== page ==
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Thursday, December 05, 2013 2:15 AM


Auto Lending Standards Plunge: New Car Loans Average 110% LTV; Used Car Loans 133% LTV with 55% Subprime! Repossessions Up Sharply


U.S. car sales are up. It's easy to explain why: car buyers borrow more as standards loosen

The average loan on a new car climbed to $26,719 in the third quarter, up by $756 from a year earlier, and the most in at least five years, according to data collected by Experian Plc.

Despite borrowing so much more, average monthly payments on new car loans rose only $6 to $458. That is because banks and finance companies were willing to lend at lower rates and grant borrowers more time to repay.

Lenders made 26.04 percent of their loans on new cars to buyers with subprime credit scores, up from 24.84 percent a year earlier, said Experian, which collects car title and financing information to compile its reports. For loans on used cars, the portion to subprime borrowers rose to 54.95 percent from 54.43 percent.

As the lenders made bigger loans, they also extended credit further beyond the value of the vehicles. The average loan-to-value on new cars rose to 110.6 percent, up by 1.17 percentage points. On used cars it rose to 133.2 percent, up by 2.18 percentage points.

Auto lenders often provide loans that exceed the value of cars they are financing because borrowers want cash to pay sales taxes and fees.

Extra-long loans are becoming more common. Some 19 percent of new car loans were made for more than six years, up from 16.4 percent a year earlier.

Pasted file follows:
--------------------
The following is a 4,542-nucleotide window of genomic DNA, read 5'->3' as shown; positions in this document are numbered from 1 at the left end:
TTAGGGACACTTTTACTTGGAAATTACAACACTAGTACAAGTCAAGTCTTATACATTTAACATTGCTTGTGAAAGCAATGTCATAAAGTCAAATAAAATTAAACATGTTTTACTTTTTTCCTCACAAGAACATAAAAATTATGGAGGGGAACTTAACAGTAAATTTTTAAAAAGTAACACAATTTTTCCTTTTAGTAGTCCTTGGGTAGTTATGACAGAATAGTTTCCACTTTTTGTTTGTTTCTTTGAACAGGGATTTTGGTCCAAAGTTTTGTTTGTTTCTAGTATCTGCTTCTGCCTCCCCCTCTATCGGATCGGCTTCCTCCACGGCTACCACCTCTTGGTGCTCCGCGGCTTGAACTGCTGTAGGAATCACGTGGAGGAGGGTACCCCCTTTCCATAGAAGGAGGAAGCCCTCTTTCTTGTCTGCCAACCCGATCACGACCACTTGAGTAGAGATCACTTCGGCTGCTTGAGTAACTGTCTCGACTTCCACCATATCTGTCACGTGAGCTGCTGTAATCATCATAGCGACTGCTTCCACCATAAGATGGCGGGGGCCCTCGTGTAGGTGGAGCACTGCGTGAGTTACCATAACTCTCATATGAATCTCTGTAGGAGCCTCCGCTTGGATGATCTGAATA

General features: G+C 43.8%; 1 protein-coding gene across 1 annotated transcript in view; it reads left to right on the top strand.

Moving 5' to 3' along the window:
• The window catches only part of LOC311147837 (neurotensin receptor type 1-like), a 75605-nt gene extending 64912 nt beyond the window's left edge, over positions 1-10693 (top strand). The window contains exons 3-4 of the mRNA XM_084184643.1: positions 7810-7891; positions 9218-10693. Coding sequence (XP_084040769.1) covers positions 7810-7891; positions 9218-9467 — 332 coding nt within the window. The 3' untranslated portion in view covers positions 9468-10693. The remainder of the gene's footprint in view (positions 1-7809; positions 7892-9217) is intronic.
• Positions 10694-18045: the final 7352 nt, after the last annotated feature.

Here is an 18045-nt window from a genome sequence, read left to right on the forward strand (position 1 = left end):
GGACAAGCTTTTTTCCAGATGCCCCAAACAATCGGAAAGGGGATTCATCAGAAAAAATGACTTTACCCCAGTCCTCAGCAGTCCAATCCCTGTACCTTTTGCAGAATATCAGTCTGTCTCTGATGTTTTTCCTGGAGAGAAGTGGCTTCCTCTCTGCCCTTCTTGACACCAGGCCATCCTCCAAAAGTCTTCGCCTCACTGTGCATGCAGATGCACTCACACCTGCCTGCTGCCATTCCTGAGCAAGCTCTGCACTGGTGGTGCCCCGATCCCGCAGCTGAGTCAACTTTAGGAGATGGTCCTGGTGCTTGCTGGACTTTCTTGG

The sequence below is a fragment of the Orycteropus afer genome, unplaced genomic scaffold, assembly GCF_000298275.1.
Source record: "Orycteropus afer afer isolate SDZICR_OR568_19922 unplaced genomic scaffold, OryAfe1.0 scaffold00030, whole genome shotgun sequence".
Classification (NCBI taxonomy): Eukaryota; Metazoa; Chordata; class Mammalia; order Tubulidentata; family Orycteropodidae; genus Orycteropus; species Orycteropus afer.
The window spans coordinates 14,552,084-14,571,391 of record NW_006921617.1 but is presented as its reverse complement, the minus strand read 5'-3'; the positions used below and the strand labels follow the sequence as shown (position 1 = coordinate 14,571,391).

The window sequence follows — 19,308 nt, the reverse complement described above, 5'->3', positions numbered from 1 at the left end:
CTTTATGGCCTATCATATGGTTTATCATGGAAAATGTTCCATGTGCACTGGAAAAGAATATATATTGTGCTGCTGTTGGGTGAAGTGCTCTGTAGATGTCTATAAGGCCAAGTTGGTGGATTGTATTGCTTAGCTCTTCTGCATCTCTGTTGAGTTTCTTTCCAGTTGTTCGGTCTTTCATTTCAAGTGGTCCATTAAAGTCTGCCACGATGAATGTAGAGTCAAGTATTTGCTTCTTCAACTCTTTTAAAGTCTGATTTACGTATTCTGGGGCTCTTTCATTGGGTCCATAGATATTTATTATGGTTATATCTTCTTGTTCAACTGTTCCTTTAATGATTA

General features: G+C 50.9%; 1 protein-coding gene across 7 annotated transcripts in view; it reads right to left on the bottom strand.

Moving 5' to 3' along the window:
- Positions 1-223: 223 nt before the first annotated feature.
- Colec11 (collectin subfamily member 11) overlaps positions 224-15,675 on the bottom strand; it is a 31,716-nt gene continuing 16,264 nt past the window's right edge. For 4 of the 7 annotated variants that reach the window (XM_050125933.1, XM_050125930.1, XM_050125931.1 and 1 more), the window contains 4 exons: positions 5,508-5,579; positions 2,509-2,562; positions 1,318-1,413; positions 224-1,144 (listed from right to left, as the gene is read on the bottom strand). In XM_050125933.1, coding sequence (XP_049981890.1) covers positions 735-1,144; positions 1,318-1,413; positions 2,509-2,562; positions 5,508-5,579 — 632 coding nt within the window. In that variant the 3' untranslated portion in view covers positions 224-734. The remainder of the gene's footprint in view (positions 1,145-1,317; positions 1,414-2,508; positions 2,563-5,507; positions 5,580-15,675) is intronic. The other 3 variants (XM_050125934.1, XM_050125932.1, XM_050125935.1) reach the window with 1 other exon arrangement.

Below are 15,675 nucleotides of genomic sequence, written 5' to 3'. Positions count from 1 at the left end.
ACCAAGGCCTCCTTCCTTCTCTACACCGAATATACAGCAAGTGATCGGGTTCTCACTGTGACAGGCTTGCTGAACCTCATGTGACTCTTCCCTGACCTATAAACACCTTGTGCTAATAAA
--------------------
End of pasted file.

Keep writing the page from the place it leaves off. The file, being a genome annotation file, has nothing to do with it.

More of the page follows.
The percentage of loans 30-days delinquent was down in the third quarter to 2.58 percent from 2.67 percent a year earlier, Experian said.

However, the average loss on loans gone bad jumped to $7,770 in the third quarter from $7,026 a year earlier and repossessions increased sharply, particularly for subprime borrowers.
Used Car Loans 133% LTV with 55% Subprime?!

Excuse me for asking, but didn't we try "lower-and-lower lending standards" once before? How did it work out? Can anyone tell me why it will be different this time?

Repossessions are up sharply, but who cares about that? No doubt the loans are sliced, diced, tranched, and securitized to make them appear as AAA. Pension funds are probably dumping gold to load up on them.

Auto lending, like housing in 2006, appears to be a no-lose proposition.

After all, the Fed is in complete control. Isn't it?

Mike "Mish" Shedlock
http://globaleconomicanalysis.blogspot.com


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